When I had to renew my driver’s license today, I thought about the first time I went to get a Tennessee driver’s license, just after I had married and moved four hours and across state lines to finally live in the same city and house as my new husband.
Back then, I felt shaky in this new place. I knew almost no one, I had no clue how to get around (I’m still working on that all these years later because this city is not on a grid!), and I had left a wonderful group of friends and my tight-knit dance community and the familiarity and comfort of a place I had lived for a decade in order to move here. Yet that town in which I had lived was also a place where I had faced some pretty big losses—divorce, the severing of two close friendships, breakups with boyfriends that hadn’t always gone so well.
My new husband, Preston, took a day off work and drove me to all the offices I needed to go to get my car registered in Tennessee, to get my driver’s license, and to get all our insurance straightened out. I remember us sitting with the insurance officer and his asking if we were married—we said yes—and then his not understanding why I had a different last name. It was as if he had never heard of the concept of a woman keeping her name (and maybe he hadn’t), and I worried in that moment about all of it—the choices I had made to move after years of saying I would never date anyone long-distance ever again. I had made an exception for Preston. But where in the world had I ended up?
We also had one of the biggest arguments we have ever had just after I moved—not big in volume, big in depth. The space between us widened for days. And scared me. I was someone who had made some pretty big and stupid decisions over the years. I worried: Could this be another one of them?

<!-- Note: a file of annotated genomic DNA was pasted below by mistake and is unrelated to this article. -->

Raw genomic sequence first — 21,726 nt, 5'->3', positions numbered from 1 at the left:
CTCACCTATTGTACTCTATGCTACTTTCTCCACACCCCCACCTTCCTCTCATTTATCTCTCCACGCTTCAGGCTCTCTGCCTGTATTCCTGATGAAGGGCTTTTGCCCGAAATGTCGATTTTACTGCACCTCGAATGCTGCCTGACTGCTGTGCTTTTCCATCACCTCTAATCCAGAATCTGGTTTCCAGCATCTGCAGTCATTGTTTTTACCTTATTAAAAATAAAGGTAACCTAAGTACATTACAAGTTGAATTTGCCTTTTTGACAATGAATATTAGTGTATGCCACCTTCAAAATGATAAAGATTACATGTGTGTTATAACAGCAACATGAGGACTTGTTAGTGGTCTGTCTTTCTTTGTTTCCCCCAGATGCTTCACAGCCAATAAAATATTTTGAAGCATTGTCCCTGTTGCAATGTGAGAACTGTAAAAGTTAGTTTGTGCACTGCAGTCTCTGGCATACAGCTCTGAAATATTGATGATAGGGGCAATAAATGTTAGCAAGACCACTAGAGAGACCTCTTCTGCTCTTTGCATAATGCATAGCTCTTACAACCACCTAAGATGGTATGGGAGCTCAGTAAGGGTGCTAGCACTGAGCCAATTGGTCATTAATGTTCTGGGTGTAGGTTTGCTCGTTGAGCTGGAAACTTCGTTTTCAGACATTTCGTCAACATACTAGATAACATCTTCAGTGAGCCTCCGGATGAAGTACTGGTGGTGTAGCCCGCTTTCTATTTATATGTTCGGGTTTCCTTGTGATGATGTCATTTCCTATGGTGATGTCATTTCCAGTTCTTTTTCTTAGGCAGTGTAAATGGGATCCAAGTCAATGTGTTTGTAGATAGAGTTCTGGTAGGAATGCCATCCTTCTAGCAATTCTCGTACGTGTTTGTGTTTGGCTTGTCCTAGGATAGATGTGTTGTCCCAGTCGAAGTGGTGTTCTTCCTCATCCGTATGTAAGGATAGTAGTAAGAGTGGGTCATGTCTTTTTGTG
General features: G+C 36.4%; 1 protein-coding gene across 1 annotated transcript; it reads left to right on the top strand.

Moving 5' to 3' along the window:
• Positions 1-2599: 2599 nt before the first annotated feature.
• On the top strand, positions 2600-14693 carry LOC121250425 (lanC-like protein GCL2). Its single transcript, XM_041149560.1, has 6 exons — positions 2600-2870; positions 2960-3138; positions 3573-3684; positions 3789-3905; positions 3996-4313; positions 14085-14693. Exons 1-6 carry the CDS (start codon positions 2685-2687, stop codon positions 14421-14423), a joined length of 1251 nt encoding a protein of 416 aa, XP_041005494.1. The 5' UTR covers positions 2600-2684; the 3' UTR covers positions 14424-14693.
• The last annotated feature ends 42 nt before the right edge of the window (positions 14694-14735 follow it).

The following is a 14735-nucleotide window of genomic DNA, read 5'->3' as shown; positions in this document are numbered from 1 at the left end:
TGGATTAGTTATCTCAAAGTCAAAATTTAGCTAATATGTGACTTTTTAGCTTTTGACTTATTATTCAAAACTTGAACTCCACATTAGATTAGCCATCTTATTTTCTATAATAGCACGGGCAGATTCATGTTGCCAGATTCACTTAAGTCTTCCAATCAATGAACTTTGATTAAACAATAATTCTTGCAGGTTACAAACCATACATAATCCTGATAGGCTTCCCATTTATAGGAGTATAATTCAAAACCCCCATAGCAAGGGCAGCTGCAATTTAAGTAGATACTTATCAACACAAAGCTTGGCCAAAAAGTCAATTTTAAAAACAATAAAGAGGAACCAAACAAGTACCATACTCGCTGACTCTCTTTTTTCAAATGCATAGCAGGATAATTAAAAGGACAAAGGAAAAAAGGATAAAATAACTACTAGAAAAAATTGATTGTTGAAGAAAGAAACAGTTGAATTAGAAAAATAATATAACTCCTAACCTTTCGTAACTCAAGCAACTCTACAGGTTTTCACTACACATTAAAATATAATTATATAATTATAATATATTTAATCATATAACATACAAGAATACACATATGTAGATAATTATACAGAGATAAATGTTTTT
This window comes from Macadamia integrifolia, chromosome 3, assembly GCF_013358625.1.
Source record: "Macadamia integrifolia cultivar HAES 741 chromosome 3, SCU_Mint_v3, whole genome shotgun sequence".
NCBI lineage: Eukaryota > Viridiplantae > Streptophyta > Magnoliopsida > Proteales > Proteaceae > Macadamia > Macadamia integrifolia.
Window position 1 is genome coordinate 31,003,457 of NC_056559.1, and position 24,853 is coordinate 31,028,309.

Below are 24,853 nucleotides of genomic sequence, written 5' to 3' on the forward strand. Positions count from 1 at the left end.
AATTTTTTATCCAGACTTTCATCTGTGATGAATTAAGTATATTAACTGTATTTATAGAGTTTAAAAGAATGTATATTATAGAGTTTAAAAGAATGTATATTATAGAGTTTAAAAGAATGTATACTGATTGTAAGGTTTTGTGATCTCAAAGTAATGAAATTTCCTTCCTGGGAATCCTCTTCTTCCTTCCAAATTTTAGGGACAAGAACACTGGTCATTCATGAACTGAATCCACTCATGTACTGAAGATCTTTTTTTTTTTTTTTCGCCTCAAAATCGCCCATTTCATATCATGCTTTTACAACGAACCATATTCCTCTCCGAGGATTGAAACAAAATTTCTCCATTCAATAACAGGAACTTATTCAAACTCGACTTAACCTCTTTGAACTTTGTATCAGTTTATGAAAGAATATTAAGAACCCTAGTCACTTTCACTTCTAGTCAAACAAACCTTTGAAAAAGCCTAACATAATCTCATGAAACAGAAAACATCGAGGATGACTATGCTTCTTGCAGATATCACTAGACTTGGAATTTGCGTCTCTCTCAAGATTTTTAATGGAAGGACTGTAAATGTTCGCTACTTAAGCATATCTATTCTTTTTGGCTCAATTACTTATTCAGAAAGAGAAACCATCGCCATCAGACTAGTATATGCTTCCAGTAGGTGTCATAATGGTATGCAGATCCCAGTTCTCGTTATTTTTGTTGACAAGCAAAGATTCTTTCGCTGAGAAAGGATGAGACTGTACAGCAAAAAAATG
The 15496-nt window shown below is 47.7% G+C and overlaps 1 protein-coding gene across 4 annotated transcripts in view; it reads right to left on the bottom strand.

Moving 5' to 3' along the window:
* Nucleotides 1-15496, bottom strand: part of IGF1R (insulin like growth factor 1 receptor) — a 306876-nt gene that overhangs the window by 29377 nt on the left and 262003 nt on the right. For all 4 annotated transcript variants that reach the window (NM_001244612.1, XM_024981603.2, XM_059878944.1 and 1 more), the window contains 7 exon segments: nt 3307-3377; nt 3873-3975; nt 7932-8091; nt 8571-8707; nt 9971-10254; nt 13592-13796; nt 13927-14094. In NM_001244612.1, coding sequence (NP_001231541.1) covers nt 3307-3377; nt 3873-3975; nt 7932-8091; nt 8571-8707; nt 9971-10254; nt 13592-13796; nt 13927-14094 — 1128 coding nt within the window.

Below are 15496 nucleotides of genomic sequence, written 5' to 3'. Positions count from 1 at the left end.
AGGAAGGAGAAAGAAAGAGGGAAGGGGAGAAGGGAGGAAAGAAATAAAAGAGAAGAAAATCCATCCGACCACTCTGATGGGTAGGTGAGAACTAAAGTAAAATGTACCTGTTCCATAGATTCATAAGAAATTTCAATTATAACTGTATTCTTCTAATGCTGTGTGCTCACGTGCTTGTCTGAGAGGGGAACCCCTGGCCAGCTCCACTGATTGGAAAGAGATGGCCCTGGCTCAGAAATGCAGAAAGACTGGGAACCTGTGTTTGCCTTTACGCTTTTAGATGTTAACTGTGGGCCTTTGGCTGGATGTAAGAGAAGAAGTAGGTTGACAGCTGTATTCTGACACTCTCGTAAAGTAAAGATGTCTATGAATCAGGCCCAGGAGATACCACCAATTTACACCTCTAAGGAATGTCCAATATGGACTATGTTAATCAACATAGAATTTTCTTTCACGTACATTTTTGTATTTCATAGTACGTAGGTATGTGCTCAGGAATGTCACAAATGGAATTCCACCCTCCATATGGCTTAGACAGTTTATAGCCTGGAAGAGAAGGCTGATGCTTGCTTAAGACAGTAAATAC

It’s been over a decade now that we have been together. Recently, he and I went out for breakfast. It’s not my favorite meal out—I’m a lunch fan—but it’s his favorite, and frankly, any meal with him is good because we get to talk, and all these years later, I still love our conversations. As we were finishing up, the waitress dropped off the bill and told us we could pay at the counter, and I was trying to tell him a little story I had heard, and I could tell he wasn’t paying attention—his eyes were focused elsewhere, he wasn’t responding. He was clearly distracted. “I’m sorry,” he said. “I’ll explain when we’re outside.” No biggie, I thought, and we both got up.
As we made our way to the front of the restaurant, I saw some of our neighbors (yes, I know a few people now! Not many, but a few!) and I stopped to say hi while Preston went to pay. I chatted for a couple of minutes and then caught up with Preston just as he was finishing with the cashier.
“Sorry about that,” he said as we left and walked to our car. Then he told me that he had been distracted because there was a couple sitting near where we had been sitting, and they had looked distressed. “So I paid for their breakfast,” he said. “I told the waitress to just tell them someone wanted to treat them.”
I thought of this story today as I drove to get my license. I thought about the leap of faith I took to move and marry him. I thought of the leap of faith he had to take, too—I mean, I could have turned out to be a psycho once I moved in (surprise!). I’m glad I know how to get to the driver’s license office by myself now, but mostly I am glad that I married the man I did—the kind that would happily take me there if I needed him to, the kind that would buy breakfast for two strangers, the kind that does things like that on any given day.